The co-founders began assembling a volunteer team that consisted of students from across the US who wanted to make their summer a meaningful experience by giving back. We developed onboarding materials to synthesize our learnings about federal programs, and we invited our new volunteers to listen in on some of our client conversations. When asked about growing their operations, Shrey notes that “we put a lot of thought into how we allocate our incoming clients to our volunteer team – we actually use a lot of the concepts we learned in TOM (RC class Technology and Operations Management) about bottlenecks to ensure that our clients were quickly attended to.”

Adding to the challenge of managing their volunteer team was the evolving landscape of new rules and regulations governing the federal aid programs. “Our clients were relying on us to track legislative updates in these programs and it came down to Shrey and myself to stay up-to-date on these changes,” notes Chrys who is a licensed CPA and leaned on his past experience with KPMG LLP in New York to understand the intricacies behind the federal initiatives.

“It was actually a unique setup for both of us – we were attending online HBS classes during the morning hours, and then in the afternoon we were managing a volunteer organization that was experiencing surging demand,” says Shrey. At this early stage, every initiative needs guidance, support, and honest critique to succeed. For FinGig, the Harvard i-lab proved to be a valuable resource that introduced the co-founders to experienced entrepreneurs and mentors who helped them not just with strategy, but also served as a source of honest critique on less consequential points such as website design choices.

As spring turned to summer, FinGig was attracting dozens of new clients per day that were relying on the volunteer team for assistance with their federal aid applications. In addition to managing the day-to-day operations of FinGig, the co-founders were also signed on with summer MBA internships to work remotely with leading firms on the west coast. “As we started our MBA internships, we were lucky that our employers supported FinGig’s mission. I remember on my first day, my manager was so supportive and enthusiastic about FinGig that he asked to become a volunteer himself and help our clients apply for PPP. If that isn’t 100% support, I don’t know what is,” recalls Chrys as he looks back on a valuable summer experience with an investment fund in Seattle.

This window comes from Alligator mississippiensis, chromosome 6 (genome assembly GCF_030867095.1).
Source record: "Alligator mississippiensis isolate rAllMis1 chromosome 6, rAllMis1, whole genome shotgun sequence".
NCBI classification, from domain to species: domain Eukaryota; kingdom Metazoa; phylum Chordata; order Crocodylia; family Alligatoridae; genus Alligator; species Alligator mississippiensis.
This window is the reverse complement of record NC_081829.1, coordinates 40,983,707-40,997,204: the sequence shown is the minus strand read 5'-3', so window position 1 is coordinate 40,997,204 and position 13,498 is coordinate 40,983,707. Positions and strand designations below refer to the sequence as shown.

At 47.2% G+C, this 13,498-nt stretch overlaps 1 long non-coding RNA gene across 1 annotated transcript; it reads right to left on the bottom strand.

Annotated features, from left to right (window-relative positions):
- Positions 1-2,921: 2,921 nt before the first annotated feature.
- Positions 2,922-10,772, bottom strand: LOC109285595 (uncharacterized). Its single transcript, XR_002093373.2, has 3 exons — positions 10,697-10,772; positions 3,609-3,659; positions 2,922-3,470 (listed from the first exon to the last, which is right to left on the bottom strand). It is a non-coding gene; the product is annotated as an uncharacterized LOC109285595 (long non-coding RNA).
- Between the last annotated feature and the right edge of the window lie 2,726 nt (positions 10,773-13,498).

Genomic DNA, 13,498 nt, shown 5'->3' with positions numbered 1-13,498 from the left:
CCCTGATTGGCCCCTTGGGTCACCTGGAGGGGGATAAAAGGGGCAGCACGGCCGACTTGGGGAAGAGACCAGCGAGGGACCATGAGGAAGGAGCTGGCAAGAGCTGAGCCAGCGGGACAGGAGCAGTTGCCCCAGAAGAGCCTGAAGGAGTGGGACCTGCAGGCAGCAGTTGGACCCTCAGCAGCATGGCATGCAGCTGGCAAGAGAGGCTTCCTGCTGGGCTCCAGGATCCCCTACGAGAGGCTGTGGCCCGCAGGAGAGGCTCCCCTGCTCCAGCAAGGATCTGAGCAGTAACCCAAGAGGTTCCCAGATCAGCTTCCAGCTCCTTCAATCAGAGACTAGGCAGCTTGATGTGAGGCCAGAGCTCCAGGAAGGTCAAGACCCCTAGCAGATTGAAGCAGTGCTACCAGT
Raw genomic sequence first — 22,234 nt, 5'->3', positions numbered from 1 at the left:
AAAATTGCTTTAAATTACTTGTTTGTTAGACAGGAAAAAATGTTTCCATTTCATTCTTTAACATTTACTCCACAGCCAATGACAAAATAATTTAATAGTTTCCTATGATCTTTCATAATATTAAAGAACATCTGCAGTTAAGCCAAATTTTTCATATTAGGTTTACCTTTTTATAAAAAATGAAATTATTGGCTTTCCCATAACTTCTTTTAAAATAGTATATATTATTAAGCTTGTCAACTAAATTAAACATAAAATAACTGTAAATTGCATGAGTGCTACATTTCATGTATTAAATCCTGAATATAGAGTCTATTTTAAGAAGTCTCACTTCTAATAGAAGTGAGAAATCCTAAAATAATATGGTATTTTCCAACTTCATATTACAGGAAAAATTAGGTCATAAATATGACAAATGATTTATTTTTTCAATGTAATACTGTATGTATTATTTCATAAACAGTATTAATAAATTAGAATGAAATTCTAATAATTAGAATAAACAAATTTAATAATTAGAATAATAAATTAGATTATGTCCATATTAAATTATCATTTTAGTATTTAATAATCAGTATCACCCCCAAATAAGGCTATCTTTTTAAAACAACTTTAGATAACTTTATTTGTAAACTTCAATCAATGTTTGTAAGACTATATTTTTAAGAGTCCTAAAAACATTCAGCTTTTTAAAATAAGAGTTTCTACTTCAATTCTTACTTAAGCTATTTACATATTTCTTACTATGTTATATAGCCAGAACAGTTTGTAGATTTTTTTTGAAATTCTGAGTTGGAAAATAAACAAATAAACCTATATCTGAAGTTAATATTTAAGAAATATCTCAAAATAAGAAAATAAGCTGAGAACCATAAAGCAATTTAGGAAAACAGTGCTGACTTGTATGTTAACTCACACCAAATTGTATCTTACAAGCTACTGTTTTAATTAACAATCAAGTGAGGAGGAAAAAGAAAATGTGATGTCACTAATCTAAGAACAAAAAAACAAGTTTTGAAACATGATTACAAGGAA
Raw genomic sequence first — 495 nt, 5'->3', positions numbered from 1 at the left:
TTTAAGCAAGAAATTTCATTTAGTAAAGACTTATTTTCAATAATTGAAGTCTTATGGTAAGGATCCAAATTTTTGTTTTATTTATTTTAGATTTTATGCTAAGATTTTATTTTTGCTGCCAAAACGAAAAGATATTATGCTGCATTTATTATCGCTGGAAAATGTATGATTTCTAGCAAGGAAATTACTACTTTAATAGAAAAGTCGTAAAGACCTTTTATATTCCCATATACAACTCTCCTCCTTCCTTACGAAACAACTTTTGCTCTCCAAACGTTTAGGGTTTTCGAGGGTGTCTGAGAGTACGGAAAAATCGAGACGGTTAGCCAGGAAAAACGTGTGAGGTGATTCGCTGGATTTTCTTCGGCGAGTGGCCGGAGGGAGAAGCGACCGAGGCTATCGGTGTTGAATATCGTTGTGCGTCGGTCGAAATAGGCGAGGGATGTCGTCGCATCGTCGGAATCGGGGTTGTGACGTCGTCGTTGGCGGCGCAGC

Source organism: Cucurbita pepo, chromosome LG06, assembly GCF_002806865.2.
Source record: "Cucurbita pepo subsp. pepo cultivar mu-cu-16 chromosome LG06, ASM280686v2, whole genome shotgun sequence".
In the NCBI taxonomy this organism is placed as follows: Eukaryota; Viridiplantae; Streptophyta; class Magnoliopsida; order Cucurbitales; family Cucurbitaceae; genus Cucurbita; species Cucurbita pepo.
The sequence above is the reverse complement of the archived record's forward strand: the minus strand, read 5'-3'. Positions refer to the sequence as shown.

When talking about balancing a full-time internship with FinGig, Shrey smiled and noted, “calling it a balancing act is perhaps too eloquent; it was more like juggling a few bowling balls while climbing up 10 flights of stairs. I would focus 100% on my internship with an LA-based fintech startup during the day, and then 100% on FinGig in the morning and evening hours which ended up feeling like a round-the-clock operation for much of the summer.”

In late June, the daily incoming requests for FinGig skyrocketed after we were featured on the NBC Charlotte TV affiliate. The co-founders were interviewed on the local news to spread the word about federal aid. Check out their on-air interview feature here.


A screenshot of Shrey and Chrys' interview on NBC Charlotte promoting federal aid dollars for self-employed Americans during COVID-19

“One of the many amazing things about studying at an institution like Harvard Business School is the caring and inspirational leaders that you’re surrounded by, and via two of our classmates we were able to engage directly with the Small Business Administration,” notes Chrys. In early August, the co-founders hosted a first-of-a-kind Q&A webinar with the SBA to field questions directly from FinGig clients. The webinar was a huge hit and attracted over 100 questions from our clients across the US. Additionally, FinGig was proud to partner with the HBS student-led team at which helped expand FinGig’s reach across the US to even more gig workers.

“With all of the negative COVID-19 headlines, it’s easy to get discouraged but we consider ourselves fortunate that we were able to make a positive difference in the lives of hard working entrepreneurs,” says Shrey. “Helping our clients was a two-way street and our entire team has learned so much from helping the self-employed and small business backbone of the US economy,” adds Chrys.

Both Chrys and Shrey are looking forward to returning to Harvard Business School in the fall and plan to continue operating their venture during their upcoming semester in Boston.